[La Bâtarde] was not only a succès de scandale … but was acclaimed by many as the most striking book of imaginative literature in a rather lean year. Its faults are glaring, and they will more than once exacerbate a fastidious or an impatient reader. The bâtarde is also a bavarde: she never wearies of recording her woes, her mad sexual and spiritual yearnings, and the petty doings of daily life, in what some male readers may regard as inexhaustible prattle.
Though it is too long, the volume is never dull, and it is much less monotonous and annoyingly complacent than most autobiographies and personal records. The lack of restraint or of pudeur—that "wrapping of the body by the soul," in the phrase Nietzsche admired and stole from another woman … the candor in the totally uninhibited description of the author's Lesbian loves has contributed not a little to the success of the book…. But it was not Mme. Leduc's design … to titillate the pruriency of readers or to indulge any lewdness. This, the story of the author's first forty years, is a courageous confession and a work of art….
Her long confession is a weird mixture of burning, naïve, lucid, and unadorned sincerity … and of poetic inner monologue.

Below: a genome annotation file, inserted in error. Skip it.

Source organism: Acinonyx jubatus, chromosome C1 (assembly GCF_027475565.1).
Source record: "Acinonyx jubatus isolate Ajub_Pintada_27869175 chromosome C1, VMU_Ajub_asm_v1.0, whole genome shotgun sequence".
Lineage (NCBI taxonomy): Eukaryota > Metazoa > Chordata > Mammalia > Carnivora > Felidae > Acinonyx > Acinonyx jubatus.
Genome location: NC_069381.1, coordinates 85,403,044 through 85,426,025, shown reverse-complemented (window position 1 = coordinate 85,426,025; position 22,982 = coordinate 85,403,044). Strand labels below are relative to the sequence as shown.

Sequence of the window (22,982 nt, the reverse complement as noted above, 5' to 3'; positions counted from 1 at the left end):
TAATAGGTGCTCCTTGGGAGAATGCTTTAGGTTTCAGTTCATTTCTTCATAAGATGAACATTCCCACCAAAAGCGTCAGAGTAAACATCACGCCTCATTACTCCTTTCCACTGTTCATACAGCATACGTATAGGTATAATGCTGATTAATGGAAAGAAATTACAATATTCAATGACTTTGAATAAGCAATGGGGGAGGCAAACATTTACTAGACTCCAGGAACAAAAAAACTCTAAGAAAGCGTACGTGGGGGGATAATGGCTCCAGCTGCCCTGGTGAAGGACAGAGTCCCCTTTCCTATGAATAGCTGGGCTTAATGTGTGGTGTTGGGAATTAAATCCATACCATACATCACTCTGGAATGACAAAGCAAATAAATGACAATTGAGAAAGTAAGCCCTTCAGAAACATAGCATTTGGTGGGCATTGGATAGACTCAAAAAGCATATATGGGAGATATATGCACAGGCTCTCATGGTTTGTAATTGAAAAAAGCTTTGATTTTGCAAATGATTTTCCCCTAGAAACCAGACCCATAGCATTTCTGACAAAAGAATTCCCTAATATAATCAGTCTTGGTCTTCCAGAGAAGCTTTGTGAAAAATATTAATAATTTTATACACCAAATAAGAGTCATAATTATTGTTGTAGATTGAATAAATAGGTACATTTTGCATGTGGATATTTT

Time and again, in high-flown passages, she invokes the reader, her grandmother and her mother, and the women whom she has loved. But these rhetorical forms of address to absent characters, to her sleeping partners, or to the reader have none of the contrived and self-conscious artifice that palls…. Mme. Leduc's disregard for all the contemporary tricks of technique, of elaborate structure, of remoteness from life … is one of the fresh merits of La Bâtarde…. (p. 46)
Violette Leduc's extraordinary prose, rich, sensuous, at times sumptuous with images worthy of Rimbaud, [is] perhaps the closest counterpart of Jean Genet at his best….
The author of La Bâtarde has for years been close to the Existentialist group…. La Bâtarde is less verbose and more imaginative than Simone de Beauvoir's three thick volumes; it is more artistic and more zestful than Sartre's disillusioned and overpraised record of his childhood in The Words. (p. 47)
Henri Peyre, "Passions of a Gallic Sappho," in Saturday Review (copyright © 1965 by Saturday Review; all rights reserved; reprinted by permission), Vol. XLVIII, No. 44, October 30, 1965, pp. 46-7.